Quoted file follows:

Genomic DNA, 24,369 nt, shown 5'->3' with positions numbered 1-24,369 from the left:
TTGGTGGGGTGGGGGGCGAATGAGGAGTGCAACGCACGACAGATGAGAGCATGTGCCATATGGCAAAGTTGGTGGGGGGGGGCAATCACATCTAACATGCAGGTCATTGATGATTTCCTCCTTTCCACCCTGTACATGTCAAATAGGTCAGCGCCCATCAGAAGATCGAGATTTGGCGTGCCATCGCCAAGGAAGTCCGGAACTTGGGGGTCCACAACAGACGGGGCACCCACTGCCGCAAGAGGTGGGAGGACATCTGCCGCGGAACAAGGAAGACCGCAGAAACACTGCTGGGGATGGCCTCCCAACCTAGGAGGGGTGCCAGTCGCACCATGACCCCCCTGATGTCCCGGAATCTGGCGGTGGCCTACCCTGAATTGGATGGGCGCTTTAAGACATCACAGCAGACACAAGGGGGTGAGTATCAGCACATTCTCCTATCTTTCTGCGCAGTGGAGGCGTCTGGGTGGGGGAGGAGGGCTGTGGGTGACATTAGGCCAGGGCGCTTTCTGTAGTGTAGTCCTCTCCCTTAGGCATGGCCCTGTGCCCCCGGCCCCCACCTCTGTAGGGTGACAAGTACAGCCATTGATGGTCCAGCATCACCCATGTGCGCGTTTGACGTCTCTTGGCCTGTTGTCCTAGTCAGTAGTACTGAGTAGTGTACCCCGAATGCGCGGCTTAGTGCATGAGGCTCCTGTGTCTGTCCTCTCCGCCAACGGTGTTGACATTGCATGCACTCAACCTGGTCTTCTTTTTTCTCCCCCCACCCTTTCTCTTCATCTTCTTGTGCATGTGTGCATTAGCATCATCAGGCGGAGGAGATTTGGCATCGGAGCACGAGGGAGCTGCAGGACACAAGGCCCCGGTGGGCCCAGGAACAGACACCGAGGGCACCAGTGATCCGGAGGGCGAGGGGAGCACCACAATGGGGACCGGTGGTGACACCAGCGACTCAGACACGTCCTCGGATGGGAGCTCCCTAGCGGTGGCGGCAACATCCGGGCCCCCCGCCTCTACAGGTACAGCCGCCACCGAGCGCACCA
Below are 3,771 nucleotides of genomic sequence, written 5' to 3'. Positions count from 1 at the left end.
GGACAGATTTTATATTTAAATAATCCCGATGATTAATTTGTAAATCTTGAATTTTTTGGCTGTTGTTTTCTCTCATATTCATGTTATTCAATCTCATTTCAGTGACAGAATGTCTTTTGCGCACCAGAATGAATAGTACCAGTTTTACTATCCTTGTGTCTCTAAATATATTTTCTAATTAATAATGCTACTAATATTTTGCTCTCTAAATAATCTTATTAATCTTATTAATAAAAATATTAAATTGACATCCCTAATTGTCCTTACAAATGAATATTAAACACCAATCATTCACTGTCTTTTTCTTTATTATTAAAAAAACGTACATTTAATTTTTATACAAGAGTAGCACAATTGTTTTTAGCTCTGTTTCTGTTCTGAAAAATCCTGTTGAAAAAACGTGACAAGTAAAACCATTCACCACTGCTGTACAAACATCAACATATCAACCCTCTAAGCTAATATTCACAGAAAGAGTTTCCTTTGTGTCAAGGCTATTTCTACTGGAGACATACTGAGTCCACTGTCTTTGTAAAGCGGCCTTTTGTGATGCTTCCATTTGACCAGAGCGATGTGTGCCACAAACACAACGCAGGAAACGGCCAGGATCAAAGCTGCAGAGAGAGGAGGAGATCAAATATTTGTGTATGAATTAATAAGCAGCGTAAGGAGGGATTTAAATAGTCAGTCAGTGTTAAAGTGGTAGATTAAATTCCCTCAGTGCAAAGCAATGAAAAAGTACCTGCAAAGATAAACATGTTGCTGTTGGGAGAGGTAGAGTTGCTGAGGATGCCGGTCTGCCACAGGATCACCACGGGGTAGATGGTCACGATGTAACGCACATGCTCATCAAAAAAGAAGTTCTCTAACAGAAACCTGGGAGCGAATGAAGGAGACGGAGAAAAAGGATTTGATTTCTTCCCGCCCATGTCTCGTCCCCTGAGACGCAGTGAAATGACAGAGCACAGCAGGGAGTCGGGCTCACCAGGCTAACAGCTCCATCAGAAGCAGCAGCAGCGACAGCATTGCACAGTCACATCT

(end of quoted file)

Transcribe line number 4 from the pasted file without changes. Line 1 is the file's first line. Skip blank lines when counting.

GGACAGATTTTATATTTAAATAATCCCGATGATTAATTTGTAAATCTTGAATTTTTTGGCTGTTGTTTTCTCTCATATTCATGTTATTCAATCTCATTTCAGTGACAGAATGTCTTTTGCGCACCAGAATGAATAGTACCAGTTTTACTATCCTTGTGTCTCTAAATATATTTTCTAATTAATAATGCTACTAATATTTTGCTCTCTAAATAATCTTATTAATCTTATTAATAAAAATATTAAATTGACATCCCTAATTGTCCTTACAAATGAATATTAAACACCAATCATTCACTGTCTTTTTCTTTATTATTAAAAAAACGTACATTTAATTTTTATACAAGAGTAGCACAATTGTTTTTAGCTCTGTTTCTGTTCTGAAAAATCCTGTTGAAAAAACGTGACAAGTAAAACCATTCACCACTGCTGTACAAACATCAACATATCAACCCTCTAAGCTAATATTCACAGAAAGAGTTTCCTTTGTGTCAAGGCTATTTCTACTGGAGACATACTGAGTCCACTGTCTTTGTAAAGCGGCCTTTTGTGATGCTTCCATTTGACCAGAGCGATGTGTGCCACAAACACAACGCAGGAAACGGCCAGGATCAAAGCTGCAGAGAGAGGAGGAGATCAAATATTTGTGTATGAATTAATAAGCAGCGTAAGGAGGGATTTAAATAGTCAGTCAGTGTTAAAGTGGTAGATTAAATTCCCTCAGTGCAAAGCAATGAAAAAGTACCTGCAAAGATAAACATGTTGCTGTTGGGAGAGGTAGAGTTGCTGAGGATGCCGGTCTGCCACAGGATCACCACGGGGTAGATGGTCACGATGTAACGCACATGCTCATCAAAAAAGAAGTTCTCTAACAGAAACCTGGGAGCGAATGAAGGAGACGGAGAAAAAGGATTTGATTTCTTCCCGCCCATGTCTCGTCCCCTGAGACGCAGTGAAATGACAGAGCACAGCAGGGAGTCGGGCTCACCAGGCTAACAGCTCCATCAGAAGCAGCAGCAGCGACAGCATTGCACAGTCACATCT